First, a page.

I really think that you should blog. That whatever is getting in your way, you should shove it aside and just write something.
But let’s be honest, my advice is insufficient. As my last couple of posts went up I could just picture some of you saying, “well sure, it’s easy for you, you draw cartoons.”
So I sought out a little help (or rather, a lot of help). Today’s post features expertise from (and cartoons inspired by)…
- Seth Godin (sethgodin.typepad.com)
- Beth Kanter (bethkanter.org)
- Henry Jenkins (henryjenkins.org)
- Robert Kosara (eagereyes.org)
- Jessie Daniels (racismreview.com/blog)
- Nathan Yau (flowingdata.com)
- Lisa Wade (thesocietypages.org/socimages)
- Ewen Le Borgne (km4meu.wordpress.com)
- Tom Murphy (aviewfromthecave.com)
- David Henderson (fullcontactphilanthropy.com)
- Jane Davidson (genuineevaluation.com)
- Molly Engle (blogs.oregonstate.edu/programevaluation)
- Jara Dean-Coffey (jcdpartnerships.com/towhatend)
- Bonnie Koenig (goinginternational.com/blog)
- Stephanie Evergreen (stephanieevergreen.com/blog)
- Karen Anderson (ontopoftheboxeval.wordpress.com)
- Pablo Rodriguez-Bilella (albordedelchaos.com)
- Chi Yan Lam (chiyanlam.com)
- Ann Emery (emeryevaluation.com)
- Sheila B Robinson (sheilabrobinson.com)
- Molly Hamm (mollyhamm.wordpress.com)
- Jamie Clearfield (jclearfield.wordpress.com)
I asked two questions, other than the slightly leading nature of the questions (woops, I’ll do better next time), I provided no direction on response length or style, so the responses varied greatly.
1. What’s been your biggest blogging challenge (finding the time, picking good topics, the technology, etc.)?
2. What piece of advice would you give (or have already given) to an evaluator or researcher interested in starting a blog?
Advice and challenges change over time, so it was important to me to reach out to bloggers with a wide range of experience. This post would not exist without the expert help. I’ve thanked each blogger, but if you get anything out of their advice, please send them your own appreciation.
A little admin before we get started…I’ve been considering putting together an online workshop on blogging for evaluators and researchers.
The basic approach would involve walking through content development, helping you set up the technology, and talking about strategies for reaching an audience. The workshop would take place on the web and include video tutorials and practical lessons.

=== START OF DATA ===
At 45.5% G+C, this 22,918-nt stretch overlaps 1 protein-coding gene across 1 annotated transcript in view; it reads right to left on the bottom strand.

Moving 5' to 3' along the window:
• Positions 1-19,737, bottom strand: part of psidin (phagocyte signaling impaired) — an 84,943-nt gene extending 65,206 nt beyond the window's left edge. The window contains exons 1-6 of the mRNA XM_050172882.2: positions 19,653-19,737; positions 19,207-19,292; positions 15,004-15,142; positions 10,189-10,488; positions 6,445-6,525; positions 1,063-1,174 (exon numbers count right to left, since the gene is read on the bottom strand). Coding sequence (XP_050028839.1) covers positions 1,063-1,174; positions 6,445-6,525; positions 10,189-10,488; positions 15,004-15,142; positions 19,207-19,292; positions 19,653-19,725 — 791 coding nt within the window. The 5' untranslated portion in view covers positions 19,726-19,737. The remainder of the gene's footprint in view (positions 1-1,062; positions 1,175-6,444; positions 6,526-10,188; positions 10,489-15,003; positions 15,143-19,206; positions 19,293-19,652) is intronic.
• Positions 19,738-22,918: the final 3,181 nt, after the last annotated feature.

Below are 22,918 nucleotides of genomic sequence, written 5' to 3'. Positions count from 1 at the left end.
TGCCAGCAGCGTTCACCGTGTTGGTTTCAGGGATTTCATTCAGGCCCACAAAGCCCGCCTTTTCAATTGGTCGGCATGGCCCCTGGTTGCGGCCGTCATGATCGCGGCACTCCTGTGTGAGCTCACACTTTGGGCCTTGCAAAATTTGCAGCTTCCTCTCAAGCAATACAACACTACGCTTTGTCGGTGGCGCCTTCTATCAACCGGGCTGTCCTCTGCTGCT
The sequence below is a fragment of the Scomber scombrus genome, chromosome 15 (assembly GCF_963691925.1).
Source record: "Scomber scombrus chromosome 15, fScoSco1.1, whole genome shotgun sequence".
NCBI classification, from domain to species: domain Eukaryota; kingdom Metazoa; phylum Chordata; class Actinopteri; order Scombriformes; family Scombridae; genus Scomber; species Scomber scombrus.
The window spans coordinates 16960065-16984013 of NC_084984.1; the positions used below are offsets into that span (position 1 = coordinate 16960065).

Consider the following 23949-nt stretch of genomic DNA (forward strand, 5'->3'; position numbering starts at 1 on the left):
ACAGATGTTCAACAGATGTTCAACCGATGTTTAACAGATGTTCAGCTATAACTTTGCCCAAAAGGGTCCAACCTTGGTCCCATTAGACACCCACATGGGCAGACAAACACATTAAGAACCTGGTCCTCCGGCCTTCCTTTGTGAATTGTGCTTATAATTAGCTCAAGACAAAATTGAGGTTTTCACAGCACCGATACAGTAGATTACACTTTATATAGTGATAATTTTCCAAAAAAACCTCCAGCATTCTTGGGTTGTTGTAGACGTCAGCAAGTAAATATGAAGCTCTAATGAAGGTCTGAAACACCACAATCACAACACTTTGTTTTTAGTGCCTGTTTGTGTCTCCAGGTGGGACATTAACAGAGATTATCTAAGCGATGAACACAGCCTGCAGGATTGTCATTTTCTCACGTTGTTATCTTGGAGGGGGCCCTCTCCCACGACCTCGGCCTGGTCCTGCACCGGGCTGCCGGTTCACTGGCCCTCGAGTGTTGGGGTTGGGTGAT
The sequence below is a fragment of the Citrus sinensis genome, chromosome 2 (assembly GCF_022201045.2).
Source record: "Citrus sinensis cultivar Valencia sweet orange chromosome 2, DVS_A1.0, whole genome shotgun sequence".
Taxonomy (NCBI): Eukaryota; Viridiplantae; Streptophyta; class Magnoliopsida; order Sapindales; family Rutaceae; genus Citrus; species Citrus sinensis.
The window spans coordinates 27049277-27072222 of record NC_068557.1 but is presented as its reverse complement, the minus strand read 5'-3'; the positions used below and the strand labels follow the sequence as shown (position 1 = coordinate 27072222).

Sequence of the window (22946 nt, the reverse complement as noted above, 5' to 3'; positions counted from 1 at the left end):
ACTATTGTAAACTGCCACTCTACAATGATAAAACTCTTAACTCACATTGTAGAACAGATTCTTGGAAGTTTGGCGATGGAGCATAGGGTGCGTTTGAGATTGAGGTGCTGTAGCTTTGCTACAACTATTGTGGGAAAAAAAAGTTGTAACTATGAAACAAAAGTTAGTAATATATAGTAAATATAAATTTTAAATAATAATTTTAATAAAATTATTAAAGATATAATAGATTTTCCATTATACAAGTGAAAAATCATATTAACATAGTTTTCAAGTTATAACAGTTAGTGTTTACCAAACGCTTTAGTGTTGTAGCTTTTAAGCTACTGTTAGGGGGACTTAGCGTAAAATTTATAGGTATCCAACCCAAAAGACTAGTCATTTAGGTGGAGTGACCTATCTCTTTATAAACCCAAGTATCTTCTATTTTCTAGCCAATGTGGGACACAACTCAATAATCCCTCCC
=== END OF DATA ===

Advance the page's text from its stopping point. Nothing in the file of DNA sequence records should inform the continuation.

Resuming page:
I would want to do it right, so this would take a lot of work on my part, and I’ll only set this up if there is enough interest. So if you are interested, sign up here to let me know.
I’d say the biggest challenge for me is actually hitting the publish button. Getting an idea that I think is worth writing about is challenging for sure – but I think the bigger issue is believing in the idea enough to actually put it out on the web. The first blog post sat as a draft for a bit and finally it was a “rip the band-aid off” moment…
I think the best advice I’ve gotten and would give is to just keep things simple and believe – believe in your ideas and experiences and that there are people who are reading. Don’t over think things too much and have fun.
Biggest blogging challenge: Keeping up with all of the information from other bloggers in the field while finding time to create your own contributions. I find that it can be easy to get so involved in following other conversations that you forget to add your own two cents! So you may feel as though you are actively participating in blogging and other e-communities while your own blog sits in silence (yes, I need to update my blog!)
Create a regular schedule for blogging and stick to it. This is something that I really need to work on, but I think it’s important to set a realistic writing goal for your blog (number of posts per week, month, etc.) and then reserve a specific day/time per week/month where you commit to writing on a regular basis. This will ensure that you take the time to gather your thoughts and put them out into the blogosphere.
Also it’s useful to have handy a notepad (tdigital or Post-it!) to jot down inspiration/ideas when they hit. Especially useful to write down ideas as you’re sifting through other blog posts, tweets, reports, websites, e-learning, etc. This allows you to constantly use available information to inform your own writing (reading with a purpose that is actually connected to your blog!)
My biggest challenge is content. I have lots of ideas that spring to mind, but my challenges lie in:
a.) having enough “meat” to go along with an initial idea to flesh it out and write something I think will be relevant, interesting, helpful or useful to someone, and
b.) having the confidence to put it out there – I hold back sometimes thinking about the fact that lots of people are blogging about similar ideas (after all, the “hot topics” are of interest to lots of us), and wondering if I have enough of an original spin on something to create a viable post.
I would give someone the same advice I received (from someone you know VERY well!) [ed. note: she’s talking about me ]